In Favor of Opting Out of War

In the recent opinion-page article, ``Politics, Morals, and `Opting Out' of War,'' June 14, the author argues that President Bill Clinton's avoidance of military service in the Vietnam War flouted the law of the land, and, although not stated directly, was an act of cowardice. Mr. Clinton, as well as many other young men at that time, found themselves in a no-win situation. Their choice: Either be drafted and serve or evade the draft and protest. Neither course was viewed as particularly righteous, at that time or since.

What must be accepted, particularly in view of recent world developments, is that the Vietnam War was avoidable and unnecessary. Former President Eisenhower cautioned against a land war in Asia, and his advice should have been heeded.

Speaking as one who was drafted and served in Vietnam, I have no problem with Clinton's position, or anyone else's who truly followed his conscience. If we are to go forward as a nation, we must cease to defend what was a mistaken enterprise, regardless of the sacrifices of so many brave and dedicated young men and their families.

Vietnam and World War II were not fought in a vacuum. And we cannot make moral assessments in a vacuum. The two wars were not the same. Michael Shannon, London

In Favor of Opting Out of War

The author asks, ``... should individual Americans be able to choose what wars they want to fight?'' The question is oversimplified and naive. There is a matter of conscience at stake. Germans opposing Hitler ended up in concentration camps; Americans opposing Vietnam fled overseas. Both are consequences of acting on conscience.

I'm a veteran demonstrator and protester of the Vietnam War. What we denounced then - that it was unjust, costly, and extremely destructive - is generally accepted by most historians now.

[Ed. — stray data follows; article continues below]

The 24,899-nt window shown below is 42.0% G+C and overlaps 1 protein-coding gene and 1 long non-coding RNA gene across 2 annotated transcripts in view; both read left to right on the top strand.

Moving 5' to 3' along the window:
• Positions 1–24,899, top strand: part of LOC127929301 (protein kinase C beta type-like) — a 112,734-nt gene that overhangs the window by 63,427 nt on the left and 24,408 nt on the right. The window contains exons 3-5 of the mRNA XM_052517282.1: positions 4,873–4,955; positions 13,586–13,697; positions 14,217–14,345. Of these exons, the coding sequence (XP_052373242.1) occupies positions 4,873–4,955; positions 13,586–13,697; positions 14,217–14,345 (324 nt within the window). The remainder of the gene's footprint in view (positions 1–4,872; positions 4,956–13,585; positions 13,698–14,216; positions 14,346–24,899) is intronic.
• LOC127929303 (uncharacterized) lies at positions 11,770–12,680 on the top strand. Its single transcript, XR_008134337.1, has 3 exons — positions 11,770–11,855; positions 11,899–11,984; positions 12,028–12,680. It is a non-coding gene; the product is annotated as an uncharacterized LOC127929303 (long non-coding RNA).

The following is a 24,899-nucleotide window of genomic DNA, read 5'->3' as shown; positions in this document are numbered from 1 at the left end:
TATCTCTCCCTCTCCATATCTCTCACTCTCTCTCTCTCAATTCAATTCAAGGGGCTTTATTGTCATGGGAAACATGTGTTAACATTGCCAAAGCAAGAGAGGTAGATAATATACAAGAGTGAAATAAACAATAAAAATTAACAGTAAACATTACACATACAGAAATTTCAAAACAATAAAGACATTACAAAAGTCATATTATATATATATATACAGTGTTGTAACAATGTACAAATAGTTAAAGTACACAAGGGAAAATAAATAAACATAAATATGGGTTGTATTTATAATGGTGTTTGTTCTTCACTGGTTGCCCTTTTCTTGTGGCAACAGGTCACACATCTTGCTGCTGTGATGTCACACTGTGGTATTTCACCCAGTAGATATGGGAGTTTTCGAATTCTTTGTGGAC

The end of that cruel and misguided war was brought about at a faster pace because of the protests and demonstrations against it around the world. No one against the war then should apologize for it now. Jacquelyn Reid, Lakeview Terrace, Calif.

A man-made natural disaster

I strongly support the article, ``Famine Threat Revisits East Africa,'' June 17, that stresses the early response of food aid from the international community.

East African countries have common features of underdevelopment, civil conflicts, and drought, but each country has its own particular problems. In the case of Ethiopia, the failure to advance and prevent the cycle of famine is a cumulative result of political, economic, and social crises. The famines of 1973, 1984, and 1994 are not the result of drought alone, but also man-made causes such as mismanagement and the poor allocation of limited resources.

The present famine is feared to be as bad as the one in 1984. Hopefully, history will not repeat itself in this unfortunate country. Putting the plight of the Ethiopian people first, the Transitional Government of Ethiopia and opposition forces should cooperate to save the lives of the 7 million people threatened by famine. The TGE should invite opposition forces such as the Alternative Forces for Peace and Democracy to participate in mobilizing the needed 20 percent relief from local forces as well as to distribute the 80 percent international pledged assistance.

The TGE should focus on the urgency of famine crisis rather than head to a constitutional assembly election and its ratification, drafted by a non-independent commission and boycotted by opposition forces and the people at large. This irresponsible action would lead to the dictatorship of a one-party system that glorifies the policy of ethnic federation and ethnic politics.

In the near future, there will be neither food security to prevent the cycle of famine nor meaningful economic development without the notion that democracy and politics are part of development. There are now ample experiences for peace and national reconciliation, constitution-making, and fair and free elections in the Sub-Sahara African countries. Democracy at its best is shining in these countries in multiethnic, multiracial, and multi-party settings. In order for such a miracle to happen in my country, ``Ethiopia stretches her hands to God.''

Hailu Wendie, Cambridge, Mass.

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